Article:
Fifteen Misleading Arcade Game Names
In order for a video game to be successful, it needs to have a good name. You could design the best platformer since Sonic The Hedgehog 2, but if you name it I Heart Cocks, few people are going to ever bother to play it. No, a game needs a violent name, something like Double Dragon, Mortal Kombat, or Rampage. At the very least, the name should give you some insight as to what the game's about. BurgerTime may not be the most exciting name for a video game, but it gives a very succinct description of what the game is all about. Hell, even bizarre titles like Magical Cat Adventure and Ninja Baseball Batman present you with exactly what their names suggest. Unfortunately, not all video games deliver what they promise. Arcade games tend to be especially guilty of this; they lure you in with an intriguing marquee and then give something completely different than what you were expecting. I, for one, am sick of such bullshit. And so, I would like to take this time to examine fifteen of the most misleading arcade game titles ever. Prepare yourself for some major disappointment.
What It Should Be: A subtle game of seduction and defloration.
What It Is: An electronic slot machine from 1989.
If Dyna hadn't grabbed the Cherry Master name for its line of electronic slot machines in the late 1980s, I'm pretty sure it would have been a Japanese rape/dating sim by 1998. I've always found digital slot machines to be highly suspect. Establishments install them under the premise that they're more reliable than mechanical slot machines, but that's not the whole story. A slot machine is supposed to be a simple game of odds, but when mechanical spinners are replaced with digital code, the house can further stack the odds in their favor... and they do; Cherry Master has a dipswitch which allows you to choose how frequently the machine pays out. That means that Cherry Master knows whether or not you're going to win before you even put your money in. And while the machine only lets you toggle the general odds of winning, it'd be naïve to think there aren't additional cheats built into the machine. For instance, maybe the jackpot only gets paid out once every 500 wins or some shit like that. Every two years or so, a new Cherry Master model comes out, presumably to give operators increased control over the frequency and size of the payouts. The bottom line is that these machines are fucking stupid and so is anyone who actually puts money into them.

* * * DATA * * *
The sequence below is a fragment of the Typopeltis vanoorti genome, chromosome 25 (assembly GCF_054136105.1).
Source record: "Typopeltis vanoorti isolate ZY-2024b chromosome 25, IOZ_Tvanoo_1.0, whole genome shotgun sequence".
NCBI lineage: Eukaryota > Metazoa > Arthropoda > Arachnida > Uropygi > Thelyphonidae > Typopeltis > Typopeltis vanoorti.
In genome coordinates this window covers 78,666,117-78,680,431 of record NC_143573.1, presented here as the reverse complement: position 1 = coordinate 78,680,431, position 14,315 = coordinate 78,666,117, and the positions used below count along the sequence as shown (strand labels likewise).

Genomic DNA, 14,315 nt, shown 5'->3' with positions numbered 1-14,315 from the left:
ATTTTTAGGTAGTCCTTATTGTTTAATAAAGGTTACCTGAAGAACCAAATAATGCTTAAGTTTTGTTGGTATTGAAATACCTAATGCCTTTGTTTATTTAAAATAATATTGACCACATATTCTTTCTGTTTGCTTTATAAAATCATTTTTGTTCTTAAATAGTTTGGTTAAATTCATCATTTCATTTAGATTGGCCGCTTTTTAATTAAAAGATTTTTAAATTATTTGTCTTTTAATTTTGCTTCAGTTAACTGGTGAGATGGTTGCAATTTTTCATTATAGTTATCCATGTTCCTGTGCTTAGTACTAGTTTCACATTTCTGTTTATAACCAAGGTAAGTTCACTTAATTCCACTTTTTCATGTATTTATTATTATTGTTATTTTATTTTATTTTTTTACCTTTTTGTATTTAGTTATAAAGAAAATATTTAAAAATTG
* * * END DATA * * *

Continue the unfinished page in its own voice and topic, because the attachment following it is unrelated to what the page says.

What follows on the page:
What It Should Be: Really fucking badass.
What It Is: Boring and shitty.
When Taito's Space Invaders was released in 1978, it became an overnight success of massive proportions and suddenly everyone wanted a piece of the coin-operated pie. Over the next few years, Space Invaders would be imitated by many, with varying degrees of success. A few games, such as Namco's Galaxian, would manage to expand upon the original concept and become classics in their own right, but most of these games were unimaginative trash. For instance, take Universal's Cosmic series. Cosmic Monsters debuted in 1979 as an authorized clone of Space Invaders. Cosmic Monsters was pretty much just Space Invaders with different graphics, save one annoying difference: failure to destroy the "bonus" ship that occasionally flies across the top of the screen would result in the appearance of another row of enemies. Universal followed this up with Cosmic Guerilla, a Space Invaders variant where you had to stop aliens on either of the screen from abducting the humanoids in the center. When that failed to capture people's interest, Universal churned out Cosmic Alien, which was a complete fucking rip-off of the aforementioned Galaxian. And then, in 1980, Universal released Devil Zone, the fourth installment of its creatively bankrupt series. This time around, Universal abandoned the Cosmic name in favor of something that actually sounded cool, and if they had put as much effort into naming the damn thing as they had into making it, it could have been good. Instead, it's a shitty Galaxian variant that uses forced perspective to try and simulate a 3D plane. Lame.
What It Should Be: Yet another X-rated Qix variant.
What It Is: A fun Sega platformer.